Luckman, along with the Bears at that time, was a winner and could end up remaining the best quarterback in Bears history for several years to come.
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I know that there are going to be many Bear’s fans out there that question putting Grossman on this list. But there is no doubt that he was one of the better quarterbacks, statistically, in Chicago Bear’s history. Grossman helped lead the Bears to the Super Bowl and put up some nice numbers in the process. He can’t be counted out when it comes to making this list.
Grossman came to the Bears as a first-round pick back in the 2003 draft and the Bears had hopes that he could be a starter in the long run. The Bears ended up sitting him for most of his first season. He was anointed as the starter during the 2004 season, but missed the better part of it after injuring his knee. Then he missed a great part of the 2005 season after breaking his ankle during the preseason.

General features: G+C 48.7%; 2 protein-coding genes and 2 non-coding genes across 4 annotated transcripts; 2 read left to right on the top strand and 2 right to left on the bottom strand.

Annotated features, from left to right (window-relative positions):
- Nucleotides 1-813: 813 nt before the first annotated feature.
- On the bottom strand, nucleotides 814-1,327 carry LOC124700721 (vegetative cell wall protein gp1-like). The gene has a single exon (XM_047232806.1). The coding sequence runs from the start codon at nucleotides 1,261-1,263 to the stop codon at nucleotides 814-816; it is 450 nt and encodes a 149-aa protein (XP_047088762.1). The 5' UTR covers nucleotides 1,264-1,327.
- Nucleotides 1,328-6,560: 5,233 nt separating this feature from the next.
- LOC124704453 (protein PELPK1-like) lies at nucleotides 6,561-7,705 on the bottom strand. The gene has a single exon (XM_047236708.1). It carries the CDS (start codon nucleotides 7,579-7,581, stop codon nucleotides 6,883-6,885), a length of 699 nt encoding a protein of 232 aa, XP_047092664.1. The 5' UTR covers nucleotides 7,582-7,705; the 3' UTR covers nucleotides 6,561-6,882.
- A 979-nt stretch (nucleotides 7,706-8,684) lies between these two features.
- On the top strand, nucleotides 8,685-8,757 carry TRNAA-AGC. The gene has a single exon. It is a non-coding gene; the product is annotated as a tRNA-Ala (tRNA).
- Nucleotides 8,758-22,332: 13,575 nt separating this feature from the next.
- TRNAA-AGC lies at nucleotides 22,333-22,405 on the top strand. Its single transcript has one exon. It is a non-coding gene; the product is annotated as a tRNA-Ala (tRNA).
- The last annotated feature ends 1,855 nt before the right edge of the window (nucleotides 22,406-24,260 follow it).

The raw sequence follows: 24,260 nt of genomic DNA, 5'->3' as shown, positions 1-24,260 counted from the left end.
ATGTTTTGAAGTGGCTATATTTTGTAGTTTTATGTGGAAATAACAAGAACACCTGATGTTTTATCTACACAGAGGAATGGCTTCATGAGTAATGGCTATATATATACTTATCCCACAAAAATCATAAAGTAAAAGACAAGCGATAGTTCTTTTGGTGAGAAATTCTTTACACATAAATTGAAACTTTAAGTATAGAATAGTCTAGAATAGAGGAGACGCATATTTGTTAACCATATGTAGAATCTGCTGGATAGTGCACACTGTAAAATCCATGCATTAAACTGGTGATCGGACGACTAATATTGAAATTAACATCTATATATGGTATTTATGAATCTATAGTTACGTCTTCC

Although he didn’t play spectacular in the Bear’s 2006 season, he was effective and helped lead them to the Super Bowl. After that, it was all down hill for Grossman as he ended up losing his starting job to Kyle Orton. He was released from the team in 2008.
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No list of Bears top quarterbacks would be complete without Jim McMahon.
McMahon came to the Bears as a first-round draft pick in the 1982 NFL draft. He struggled at first to gain the respect of his coaches and owner George Halas. The coaching staff ended up starting McMahon in his rookie season and he almost took the Bears to the playoffs.